Dwayne Johnson, formerly known as "The Rock," is asked to play all sorts of heroic roles thanks to his impressive physical stature.
That being said, I think he succeeds in these roles thanks to an overabundance of charisma, rather than his muscle power. The man simply elevates any movie by just walking on screen.
Case in point, his latest film, "Hercules," isn't a great movie by any stretch of the imagination, but it's very watchable, thanks mostly to Johnson in the title role.
Based on Steve Moore's graphic novel, "Hercules: The Thracian War," this latest film paints Hercules as a gifted fighter, but an otherwise mortal man, rather than a demigod. All of his impossible labors are more hype than actual events. It's an interesting approach that makes the story a bit more accessible to modern audiences.
Hercules uses his inflated reputation to psyche out his enemies. That tactic will all be put to the test when our hero and his band of traveling mercenaries are asked to protect the Greek city of Thrace from a ruthless warlord. As you might guess, this will require a lot of fighting and heroic acts of valor that will only make Hercules' heroic reputation shine even brighter.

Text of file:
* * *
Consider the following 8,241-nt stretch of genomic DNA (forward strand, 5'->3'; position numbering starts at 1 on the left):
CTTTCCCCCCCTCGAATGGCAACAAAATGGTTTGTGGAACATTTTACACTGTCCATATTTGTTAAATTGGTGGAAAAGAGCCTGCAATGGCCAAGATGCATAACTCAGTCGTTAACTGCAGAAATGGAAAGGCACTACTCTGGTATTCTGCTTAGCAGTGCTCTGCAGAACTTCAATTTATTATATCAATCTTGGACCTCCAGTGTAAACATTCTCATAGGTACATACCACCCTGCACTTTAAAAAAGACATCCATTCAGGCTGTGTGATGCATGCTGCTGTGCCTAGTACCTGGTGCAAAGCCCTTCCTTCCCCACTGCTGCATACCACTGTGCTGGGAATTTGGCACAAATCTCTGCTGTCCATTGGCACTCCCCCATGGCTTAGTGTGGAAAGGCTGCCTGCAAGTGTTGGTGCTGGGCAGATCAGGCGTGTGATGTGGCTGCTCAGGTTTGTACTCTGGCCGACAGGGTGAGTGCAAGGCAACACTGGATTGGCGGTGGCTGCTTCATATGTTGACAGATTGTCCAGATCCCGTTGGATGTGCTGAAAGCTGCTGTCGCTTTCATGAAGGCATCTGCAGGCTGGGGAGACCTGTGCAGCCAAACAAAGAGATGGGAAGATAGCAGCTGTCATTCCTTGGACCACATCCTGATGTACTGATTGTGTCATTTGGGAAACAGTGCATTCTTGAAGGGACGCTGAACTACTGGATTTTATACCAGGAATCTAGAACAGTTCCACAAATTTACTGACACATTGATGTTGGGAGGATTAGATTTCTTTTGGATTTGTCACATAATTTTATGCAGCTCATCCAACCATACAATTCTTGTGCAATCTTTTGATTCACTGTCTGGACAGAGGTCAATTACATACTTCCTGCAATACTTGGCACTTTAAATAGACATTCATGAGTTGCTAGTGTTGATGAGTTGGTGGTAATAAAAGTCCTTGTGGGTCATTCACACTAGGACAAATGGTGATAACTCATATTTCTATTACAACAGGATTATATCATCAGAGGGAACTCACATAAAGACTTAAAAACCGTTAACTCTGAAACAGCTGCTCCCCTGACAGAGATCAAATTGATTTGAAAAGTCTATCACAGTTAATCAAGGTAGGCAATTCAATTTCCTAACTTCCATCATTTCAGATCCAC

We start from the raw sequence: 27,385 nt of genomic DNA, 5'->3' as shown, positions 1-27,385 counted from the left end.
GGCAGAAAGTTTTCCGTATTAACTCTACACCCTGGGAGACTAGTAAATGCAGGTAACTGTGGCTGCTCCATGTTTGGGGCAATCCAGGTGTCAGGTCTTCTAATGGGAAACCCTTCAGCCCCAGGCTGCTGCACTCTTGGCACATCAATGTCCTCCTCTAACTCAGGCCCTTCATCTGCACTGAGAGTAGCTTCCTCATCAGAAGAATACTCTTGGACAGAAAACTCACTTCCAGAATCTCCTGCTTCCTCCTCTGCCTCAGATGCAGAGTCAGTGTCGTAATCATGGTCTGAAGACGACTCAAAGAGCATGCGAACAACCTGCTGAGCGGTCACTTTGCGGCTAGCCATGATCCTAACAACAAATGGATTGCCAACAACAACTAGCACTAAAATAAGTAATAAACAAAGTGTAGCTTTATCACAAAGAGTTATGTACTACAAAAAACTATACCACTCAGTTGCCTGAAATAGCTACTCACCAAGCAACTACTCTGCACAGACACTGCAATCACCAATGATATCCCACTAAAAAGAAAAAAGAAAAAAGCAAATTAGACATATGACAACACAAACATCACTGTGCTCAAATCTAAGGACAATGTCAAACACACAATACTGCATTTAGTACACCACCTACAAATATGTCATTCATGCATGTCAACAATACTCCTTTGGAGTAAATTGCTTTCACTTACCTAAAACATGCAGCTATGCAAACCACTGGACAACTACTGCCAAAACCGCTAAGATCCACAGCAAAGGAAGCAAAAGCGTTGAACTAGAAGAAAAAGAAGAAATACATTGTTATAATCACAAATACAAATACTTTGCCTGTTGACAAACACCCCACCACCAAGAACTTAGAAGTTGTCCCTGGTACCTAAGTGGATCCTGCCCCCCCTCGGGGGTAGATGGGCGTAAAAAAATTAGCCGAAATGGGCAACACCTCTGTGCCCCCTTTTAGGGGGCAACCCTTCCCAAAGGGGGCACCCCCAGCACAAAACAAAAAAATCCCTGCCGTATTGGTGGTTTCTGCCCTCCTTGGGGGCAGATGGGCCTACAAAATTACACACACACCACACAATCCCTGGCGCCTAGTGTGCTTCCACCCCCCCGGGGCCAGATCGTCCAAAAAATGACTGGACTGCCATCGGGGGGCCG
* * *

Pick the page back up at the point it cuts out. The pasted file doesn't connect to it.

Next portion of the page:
Director Brett Ratner is quite adept at making a crowd-pleasing sword and sandal epic. He gives us a nice onslaught of action sequences, frequently peppered with some impressive special effects. Johnson spends a good part of this movie acting on a green screen, and it is to his credit that the special effects moments work seamlessly within the rest of the movie.
The supporting cast kicks in some nice moments as well. Ian McShane, Rufus Sewell and Ingrid Bols Berdal, playing some of the mercenaries get to shine with their individual fighting techniques as well as a few memorable quips thrown in to keep the film's tone nice and light.
That's all well and good, but it's Dwayne Johnson who has to carry this film, and he doesn't disappoint. There are plenty of moments of heroic bravado, but more importantly, enough moments where his likeable charisma gives audiences a reason to forgive some of the film's sillier elements.
"Hercules" won't go down as a great movie. I'm not even sure that it will be all that memorable in years to come. This is very much a summer flick that features a few mythic characters, some nice battle sequences and impressive computer generated monsters. It's a crowd-pleasing sword and sandal fantasy that will help take your mind off a hot July night, and it succeeds mostly due to the Herculean efforts of Dwayne Johnson.